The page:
Level of child exploitation almost back to Victorian times – police chief
The level at which children are being exploited by criminals in Britain is “almost back to Victorian times”, a police chief has said.
Chief Constable Shaun Sawyer said a reduction in state-run youth services has left a void between the “school gate and the front door” which criminals are exploiting.
In an interview with the Guardian, he also called for boys who are being exploited to be treated as victims, rather than criminals – in the same way young girls are.
Mr Sawyer, who is the national policing lead for modern slavery, told the newspaper: “For these children they are almost back to Victorian times and are being criminally exploited. These kids are looking for family and security. This is the vacuum of youth diversion schemes.
“For understandable reasons of austerity, state youth services have been vacated. This gap of youth provision between the school and family is the void that the exploiters are filling.”
Many youngsters who were victims of modern slavery and human trafficking were British nationals, Mr Sawyer told the newspaper, with the figure up 73.7% from 2018 at about 726 people.
Mr Sawyer, who is the Chief Constable for Devon and Cornwall Police, said criminal exploitation driven by drug gangs was one of the biggest causes of modern slavery.
In a three-month period, 638 children under the age of 18 claimed to be criminally exploited, according to police figures seen by the Guardian. Mr Sawyer said the majority of these were due to county lines.
The term “county lines” refers to the mobile phone lines dedicated to taking orders from drug users, which are operated by criminals from big cities who have expanded into smaller towns.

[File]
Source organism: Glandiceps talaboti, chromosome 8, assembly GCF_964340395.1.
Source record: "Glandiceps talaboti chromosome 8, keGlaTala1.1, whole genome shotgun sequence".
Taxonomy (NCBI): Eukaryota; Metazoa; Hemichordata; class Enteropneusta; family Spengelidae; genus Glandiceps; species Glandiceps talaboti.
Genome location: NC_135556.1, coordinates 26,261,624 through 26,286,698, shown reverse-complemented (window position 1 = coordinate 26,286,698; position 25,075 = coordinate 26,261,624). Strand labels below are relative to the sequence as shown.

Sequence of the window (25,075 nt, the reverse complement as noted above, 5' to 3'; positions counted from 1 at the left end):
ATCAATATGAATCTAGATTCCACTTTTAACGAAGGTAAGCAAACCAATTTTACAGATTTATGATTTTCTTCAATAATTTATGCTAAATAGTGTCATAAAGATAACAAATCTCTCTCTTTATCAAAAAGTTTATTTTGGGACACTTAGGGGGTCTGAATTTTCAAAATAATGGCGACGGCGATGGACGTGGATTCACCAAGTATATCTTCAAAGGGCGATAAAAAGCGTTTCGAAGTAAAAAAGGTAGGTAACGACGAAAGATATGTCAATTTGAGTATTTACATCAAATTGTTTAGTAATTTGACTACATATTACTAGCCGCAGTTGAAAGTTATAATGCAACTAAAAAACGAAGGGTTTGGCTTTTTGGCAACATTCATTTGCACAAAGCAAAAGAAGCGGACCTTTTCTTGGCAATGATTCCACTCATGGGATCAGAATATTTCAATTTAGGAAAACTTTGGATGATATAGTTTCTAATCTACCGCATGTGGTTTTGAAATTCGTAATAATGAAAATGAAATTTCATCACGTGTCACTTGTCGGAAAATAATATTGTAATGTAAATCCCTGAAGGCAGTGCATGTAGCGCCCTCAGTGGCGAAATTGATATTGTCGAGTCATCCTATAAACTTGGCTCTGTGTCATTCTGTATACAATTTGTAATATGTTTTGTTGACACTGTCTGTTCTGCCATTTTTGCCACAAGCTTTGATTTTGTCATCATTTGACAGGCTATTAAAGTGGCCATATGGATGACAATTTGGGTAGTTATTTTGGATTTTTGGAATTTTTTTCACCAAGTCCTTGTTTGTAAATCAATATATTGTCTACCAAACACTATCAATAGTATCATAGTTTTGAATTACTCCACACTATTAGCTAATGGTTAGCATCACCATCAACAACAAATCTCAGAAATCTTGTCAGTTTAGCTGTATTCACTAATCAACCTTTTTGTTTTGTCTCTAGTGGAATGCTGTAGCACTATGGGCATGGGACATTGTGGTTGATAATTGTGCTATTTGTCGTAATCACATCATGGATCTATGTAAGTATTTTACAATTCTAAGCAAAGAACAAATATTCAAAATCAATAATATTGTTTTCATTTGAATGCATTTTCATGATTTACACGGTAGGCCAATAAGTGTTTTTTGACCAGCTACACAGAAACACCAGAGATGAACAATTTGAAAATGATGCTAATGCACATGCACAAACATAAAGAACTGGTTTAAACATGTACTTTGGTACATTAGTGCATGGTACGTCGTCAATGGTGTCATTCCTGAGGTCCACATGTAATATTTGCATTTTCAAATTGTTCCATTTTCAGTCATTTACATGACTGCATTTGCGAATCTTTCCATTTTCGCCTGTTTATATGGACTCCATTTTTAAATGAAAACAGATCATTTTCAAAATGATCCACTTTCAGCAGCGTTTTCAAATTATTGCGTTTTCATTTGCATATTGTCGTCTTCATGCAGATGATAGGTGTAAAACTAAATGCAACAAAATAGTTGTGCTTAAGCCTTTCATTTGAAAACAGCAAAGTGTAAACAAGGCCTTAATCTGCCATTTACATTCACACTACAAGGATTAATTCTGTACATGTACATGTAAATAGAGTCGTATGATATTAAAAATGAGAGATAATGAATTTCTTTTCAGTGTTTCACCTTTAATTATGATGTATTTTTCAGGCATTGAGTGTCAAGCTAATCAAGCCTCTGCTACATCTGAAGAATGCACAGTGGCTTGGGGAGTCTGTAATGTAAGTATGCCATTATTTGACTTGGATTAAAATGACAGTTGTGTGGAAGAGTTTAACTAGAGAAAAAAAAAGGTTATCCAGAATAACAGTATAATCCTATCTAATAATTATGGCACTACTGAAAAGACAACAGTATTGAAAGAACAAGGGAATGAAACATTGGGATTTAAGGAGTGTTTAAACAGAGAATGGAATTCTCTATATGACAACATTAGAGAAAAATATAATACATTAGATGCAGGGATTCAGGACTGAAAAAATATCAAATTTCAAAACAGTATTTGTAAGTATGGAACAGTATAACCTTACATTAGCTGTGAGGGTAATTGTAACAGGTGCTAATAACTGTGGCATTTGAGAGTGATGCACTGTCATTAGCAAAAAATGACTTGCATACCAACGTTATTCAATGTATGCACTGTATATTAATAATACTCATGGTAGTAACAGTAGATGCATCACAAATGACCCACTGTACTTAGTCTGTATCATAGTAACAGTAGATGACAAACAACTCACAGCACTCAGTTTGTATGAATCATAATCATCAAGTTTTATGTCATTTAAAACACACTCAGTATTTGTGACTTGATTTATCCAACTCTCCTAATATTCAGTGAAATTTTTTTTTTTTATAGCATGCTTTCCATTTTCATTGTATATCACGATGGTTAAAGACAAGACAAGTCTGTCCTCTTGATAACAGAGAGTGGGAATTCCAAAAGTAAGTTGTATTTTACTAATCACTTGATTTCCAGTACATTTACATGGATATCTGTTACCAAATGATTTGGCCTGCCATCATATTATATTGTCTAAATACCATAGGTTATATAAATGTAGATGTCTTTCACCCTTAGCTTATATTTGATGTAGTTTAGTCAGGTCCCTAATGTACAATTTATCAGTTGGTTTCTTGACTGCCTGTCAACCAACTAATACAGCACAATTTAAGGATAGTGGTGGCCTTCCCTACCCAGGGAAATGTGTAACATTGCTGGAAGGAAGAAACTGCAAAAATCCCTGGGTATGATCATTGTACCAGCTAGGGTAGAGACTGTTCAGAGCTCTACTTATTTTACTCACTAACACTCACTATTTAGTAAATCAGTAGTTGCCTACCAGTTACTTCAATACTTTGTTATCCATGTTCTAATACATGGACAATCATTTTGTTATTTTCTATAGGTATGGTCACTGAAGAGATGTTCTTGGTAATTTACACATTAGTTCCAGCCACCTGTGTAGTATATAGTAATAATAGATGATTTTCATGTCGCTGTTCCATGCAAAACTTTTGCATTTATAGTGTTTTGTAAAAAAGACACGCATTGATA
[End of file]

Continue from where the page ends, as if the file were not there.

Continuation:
They are known for forcing young and vulnerable people into crime by using them to act as drug runners.
Mr Sawyer said that while Prime Minister Boris Johnson’s promise of 20,000 more police officers would “make a dent” in the battle to protect children from exploitation, it “won’t stop the causes”.
He said: “One of the solutions to the causes is the gap between the dysfunctional home and the school.
“Youth diversion services need to be hard wired in. Child criminal exploitation, it’s all about family, creating feelings of security, self-worth and power. This gap between the school gate and the front door is where the exploiters are attractive to youngsters.”
Mr Sawyer also stressed the importance of seeing young boys who are being exploited as victims, rather than criminals.
“We accept that a 14-year-old girl does not make a choice to sleep with multiple men,” he said.
“I don’t think it is an informed choice to choose repeatedly to steal or deal drugs, and then hand over the profits.
“We’ve learned that girls who are exploited can be victims, but we seem unable or unwilling to learn the same lessons for boys where criminal exploitation is concerned.”